CAMELLIA japonica 'Rosea Plena'
Plant Common Name
Camellia, Japanese Camellia, Rosea Plena Camellia
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In late winter to early spring, the Rosea Plena camellia produces dahlia-like, reddish-pink flowers. This Japanese camellia cultivar originated from an old plant at Magnolia Gardens at Johns Island, South Carolina. It's unknown if the plant was imported and once had a label or is a random seedling. Each formal double (numerous extra petal rows) blossom is rosy pink with variable blushing to rich reddish rose. A withering, old flower drops off entirely from the branches. This broadleaf evergreen shrub develops a compact, but bushy, upright oval silhouette.
Treasured in eastern Asia for centuries, camellias were brought to the western world by Jesuit missionary and botanist Georg Joseph Kamel, for whom they are named. Their attractive smooth gray branches hold oval, glossy, toothed, green leaves. The waxy flowers of 'Rosea Plena' are excellent for cutting from late winter to early spring.
The Misty Morn camellia grows best in partial sun to partial shade but will tolerate full sun once established, though sunscald may be a problem. The soil must be evenly moist, acid and well-drained. This plant is notoriously slow-growing, slow to establish and shallow rooted. A thick layer of organic mulch will protect the roots and facilitate better growth. Regular irrigation and applications of fertilizer promote good growth and flowering, though plants will tolerate periods of drought. The evergreen leaves and tender flower buds may suffer from sunscald and desiccation in winter, so avoid planting camellia in windy, exposed areas. If needed, prune branch tips immediately after flowering, just before new growth starts in the spring. Selective, infrequent light pruning and shaping is recommended but shearing is not. This camellia does not recover well from harsh pruning practices. In the landscape, it may be used in hedges, shady foundation beds, mixed borders or as a woodland specimen plant.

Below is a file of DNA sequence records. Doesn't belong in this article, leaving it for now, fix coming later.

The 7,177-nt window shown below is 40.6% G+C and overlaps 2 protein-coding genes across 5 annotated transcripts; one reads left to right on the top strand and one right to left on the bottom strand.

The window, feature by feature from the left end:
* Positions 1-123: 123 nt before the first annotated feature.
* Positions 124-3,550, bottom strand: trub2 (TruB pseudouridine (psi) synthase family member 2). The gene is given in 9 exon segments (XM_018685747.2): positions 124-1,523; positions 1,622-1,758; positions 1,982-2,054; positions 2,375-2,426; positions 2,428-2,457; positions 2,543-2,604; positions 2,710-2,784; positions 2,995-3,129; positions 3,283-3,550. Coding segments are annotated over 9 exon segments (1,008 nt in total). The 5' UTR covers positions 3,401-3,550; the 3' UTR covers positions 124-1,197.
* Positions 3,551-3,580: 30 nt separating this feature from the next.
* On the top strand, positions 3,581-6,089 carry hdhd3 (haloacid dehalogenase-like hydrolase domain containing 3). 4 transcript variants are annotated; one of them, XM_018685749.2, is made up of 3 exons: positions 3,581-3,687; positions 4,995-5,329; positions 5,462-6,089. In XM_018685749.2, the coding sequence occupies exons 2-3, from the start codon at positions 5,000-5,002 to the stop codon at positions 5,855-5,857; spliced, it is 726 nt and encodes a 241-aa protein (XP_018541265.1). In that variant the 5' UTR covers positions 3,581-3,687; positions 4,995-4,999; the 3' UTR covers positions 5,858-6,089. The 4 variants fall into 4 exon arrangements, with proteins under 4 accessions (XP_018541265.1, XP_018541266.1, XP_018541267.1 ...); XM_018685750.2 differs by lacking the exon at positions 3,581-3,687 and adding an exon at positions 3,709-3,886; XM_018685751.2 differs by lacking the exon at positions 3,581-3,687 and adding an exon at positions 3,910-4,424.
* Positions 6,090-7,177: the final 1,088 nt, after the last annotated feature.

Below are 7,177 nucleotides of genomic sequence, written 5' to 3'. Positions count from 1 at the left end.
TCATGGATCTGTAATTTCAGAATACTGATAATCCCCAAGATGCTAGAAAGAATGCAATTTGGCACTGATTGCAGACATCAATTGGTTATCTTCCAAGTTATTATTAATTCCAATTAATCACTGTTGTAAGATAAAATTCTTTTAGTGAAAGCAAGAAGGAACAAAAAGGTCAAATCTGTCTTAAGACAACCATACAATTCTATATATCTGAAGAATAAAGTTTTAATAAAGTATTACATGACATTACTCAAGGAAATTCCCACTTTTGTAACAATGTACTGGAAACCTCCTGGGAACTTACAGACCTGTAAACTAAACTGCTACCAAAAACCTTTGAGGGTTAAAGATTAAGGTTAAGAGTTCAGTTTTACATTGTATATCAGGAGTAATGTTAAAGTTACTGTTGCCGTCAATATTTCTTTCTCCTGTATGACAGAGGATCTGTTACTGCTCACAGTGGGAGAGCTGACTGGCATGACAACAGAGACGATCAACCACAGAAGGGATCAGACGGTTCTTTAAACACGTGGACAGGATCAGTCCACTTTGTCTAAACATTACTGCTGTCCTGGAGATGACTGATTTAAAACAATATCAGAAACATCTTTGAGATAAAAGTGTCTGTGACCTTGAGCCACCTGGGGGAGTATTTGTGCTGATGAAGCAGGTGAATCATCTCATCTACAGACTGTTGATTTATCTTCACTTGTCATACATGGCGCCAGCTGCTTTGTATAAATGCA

Another historical cultivar with the name 'Rosea Plena' has known lineage to France in 1829. This French selection has bronze-green new leaves and flowers that typically occur in clusters of two to three on the branches. These two features help distinguish it from the 'Rosea Plena' traced back to Magnolia Gardens in South Carolina.